Saturday, October 15, 2011

Chapters In My Life -Week 3

This week on 'Chapters In My Life', blogger and author Deborah Lawrenson is going to choose 5 books, which have had an influence in her life:

L’Assommoir by Emile Zola. This heartbreaking tale of a laundress comes with the harsh moral that even the best and hardest-working are not immune from the tragedy of the demon drink. I first read this when I was about fifteen, living in Brussels. It belongs to that time in every teenager’s life when anything seems possible if you want it enough, and as I was fiercely competitive academically, I was an ambitious reader. I think I may have attempted it in French first, but had to give up. The edition that survives on my bookshelves from that era is the Penguin classic, at any rate. L’Assommoir had a huge impact, in the way it portrays life’s terrible unfairness.

Vile Bodies by Evelyn Waugh. Sharp, sly and mischievous, this is a glorious send-up of the Bright Young Things of the 1920s. It was one of the first novels to have a cinematic quality, for example in the depiction of a party scene that swoops from one side of the room to the other, assassinating all characters in its “flying” narrator’s path, all in the space of a paragraph. Waugh also uses telephone conversation in a way that was innovative in its time, to great comic effect. This was the book that lit the spark of writing my first novel. In my twenties I worked for a while on Nigel Dempster’s newspaper gossip column – a great fun job for a young journalist, meeting film stars and the louche cast of aristos and arrivistes featured on the page. I always knew that milieu would make the basis of a book, and when I saw how Waugh had done it, I knew I had to try to write a modern version. (It didn’t quite turn out how I envisaged, but that’s another story!)

Mary Swann by Carol Shields. Pulitzer prizewinner Shields is such a fine writer. Her novels are intelligent and engaging, even when the subject matter is quiet. Mary Swann is my favourite: a story of a Canadian housewife who wrote poetry but is murdered by her husband before she is published. It’s a literary quest, on one level, as four diverse people who knew her, or know her work, try to unravel the secrets of her writing life.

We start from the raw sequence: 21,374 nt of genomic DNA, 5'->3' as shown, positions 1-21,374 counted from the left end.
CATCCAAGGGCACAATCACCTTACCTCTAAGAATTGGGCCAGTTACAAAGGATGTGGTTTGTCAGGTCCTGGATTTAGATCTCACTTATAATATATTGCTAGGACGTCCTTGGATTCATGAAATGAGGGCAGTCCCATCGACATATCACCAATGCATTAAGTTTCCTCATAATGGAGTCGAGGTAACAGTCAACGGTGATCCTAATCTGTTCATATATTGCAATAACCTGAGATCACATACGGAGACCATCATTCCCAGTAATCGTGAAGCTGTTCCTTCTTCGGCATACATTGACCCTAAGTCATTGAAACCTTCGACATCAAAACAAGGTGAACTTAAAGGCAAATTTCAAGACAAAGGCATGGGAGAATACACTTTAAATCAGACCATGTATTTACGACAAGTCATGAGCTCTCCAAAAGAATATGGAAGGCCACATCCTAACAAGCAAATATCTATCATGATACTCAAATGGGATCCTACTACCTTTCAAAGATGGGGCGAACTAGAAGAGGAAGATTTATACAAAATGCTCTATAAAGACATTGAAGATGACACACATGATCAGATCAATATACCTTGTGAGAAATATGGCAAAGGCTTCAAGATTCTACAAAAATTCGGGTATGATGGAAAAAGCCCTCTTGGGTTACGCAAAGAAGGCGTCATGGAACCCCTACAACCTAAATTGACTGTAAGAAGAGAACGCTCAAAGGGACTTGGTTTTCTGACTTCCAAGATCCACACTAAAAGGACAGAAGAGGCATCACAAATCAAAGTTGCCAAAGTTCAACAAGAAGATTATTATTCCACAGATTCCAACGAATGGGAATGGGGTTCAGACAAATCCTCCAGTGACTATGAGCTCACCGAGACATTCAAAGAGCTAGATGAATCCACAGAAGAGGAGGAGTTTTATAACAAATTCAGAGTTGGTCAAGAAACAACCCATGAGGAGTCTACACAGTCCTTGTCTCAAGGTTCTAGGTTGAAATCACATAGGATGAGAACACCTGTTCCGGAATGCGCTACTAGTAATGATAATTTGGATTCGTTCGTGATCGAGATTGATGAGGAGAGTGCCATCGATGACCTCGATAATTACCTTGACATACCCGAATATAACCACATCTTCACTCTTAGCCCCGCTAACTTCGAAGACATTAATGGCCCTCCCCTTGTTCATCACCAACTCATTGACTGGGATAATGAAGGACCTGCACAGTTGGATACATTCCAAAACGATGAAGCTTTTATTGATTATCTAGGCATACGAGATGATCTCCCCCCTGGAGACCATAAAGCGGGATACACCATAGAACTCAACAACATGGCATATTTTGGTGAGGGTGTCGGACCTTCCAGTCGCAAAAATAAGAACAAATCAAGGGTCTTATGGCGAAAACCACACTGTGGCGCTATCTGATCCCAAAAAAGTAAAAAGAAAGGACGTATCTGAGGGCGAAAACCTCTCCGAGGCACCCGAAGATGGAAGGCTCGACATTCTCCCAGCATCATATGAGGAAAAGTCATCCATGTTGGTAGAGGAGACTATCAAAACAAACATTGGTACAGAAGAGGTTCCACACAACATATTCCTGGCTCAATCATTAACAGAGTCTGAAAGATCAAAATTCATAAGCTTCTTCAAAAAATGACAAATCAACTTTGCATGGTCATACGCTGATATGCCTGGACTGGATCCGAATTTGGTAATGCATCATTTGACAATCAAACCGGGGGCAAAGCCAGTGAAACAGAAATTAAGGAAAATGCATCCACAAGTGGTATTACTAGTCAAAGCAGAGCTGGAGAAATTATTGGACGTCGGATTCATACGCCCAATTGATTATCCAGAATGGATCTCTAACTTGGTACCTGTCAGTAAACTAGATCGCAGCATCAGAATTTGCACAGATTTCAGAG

This is the kind of writing I love to read: flowing, full of intelligence, yet understated – and the kind of writing I aspire to achieve. My favourite of her novels, this is a quietly gripping story of literary detection.

A History of the World in 10½ Chapters by Julian Barnes. Epic voyages, history, art, survival and philosophy are explored in this marvellous book through a series of linked stories, starting at a slant with the re-telling of Noah’s Ark through the eyes of a stowaway woodworm. I have very happy memories of this book and a holiday in Antigua, when my husband and I had been married a year. We both read it, and one evening we started talking about its various themes while sipping a first cocktail, and were still discussing it over late-night coffee. It seemed the perfect scenario: a lovely island, a lovely book, and a lovely clever husband who was interested in the same books and issues I was.

Prospero’s Cell by Lawrence Durrell. No-one does spellbinding nostalgia and spirit of place quite like Durrell. Here is a slim book that masquerades as a diary/notebook of the time he spent on the Greek island of Corfu in the 1930s – the same material shaped in a very different way by his younger brother, the zoologist Gerald Durrell in his comic masterpiece, My Family and Other Animals. Lawrence’s version of those island years is an elegy to lost youth and his first wife (never even mentioned by Gerald) in a dazzling sensory recreation, gilded by distance and rosy memory. It was this difference between the two brothers’ accounts that was the beginning of a wonderful book trail, through both their biographies and on to the many autobiographical works by other writers they knew, that resulted in my fifth novel, Songs of Blue and Gold.

[You might find it disingenuous that I haven’t mentioned Daphne du Maurier, Charlotte or Emily Brontë. I can only say that that I’ve explained in plenty of other spaces this summer about the influence of Rebecca and the gothic tradition on The Lantern, and wanted to give something in addition to that here.


You can read Deborah's blog here.

Deborah's latest novel 'The Lantern' is available on amazon.com , amazon.co.uk and all good book shops.

2 comments:

  1. Hi Spangle!

    I have just arrived back and went immediately to the first 'Chapters of My Life'. And now I am up to the third. Firstly, it is a great concept, secondly, it is an insight into the 'reading past' of other writers, and thirdly, it is both iteresting and entertaining.

    Well done for coming up with this concept. Let others know about these posts, as they are well worth reading, when you are commenting on other blogs.

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  2. Thanks, I'm glad that you are enjoying the new feature Aguja! It has been rather quiet in blogland lately, but I hope more people get the opportunity to read this new series, as I think it is really interesting.

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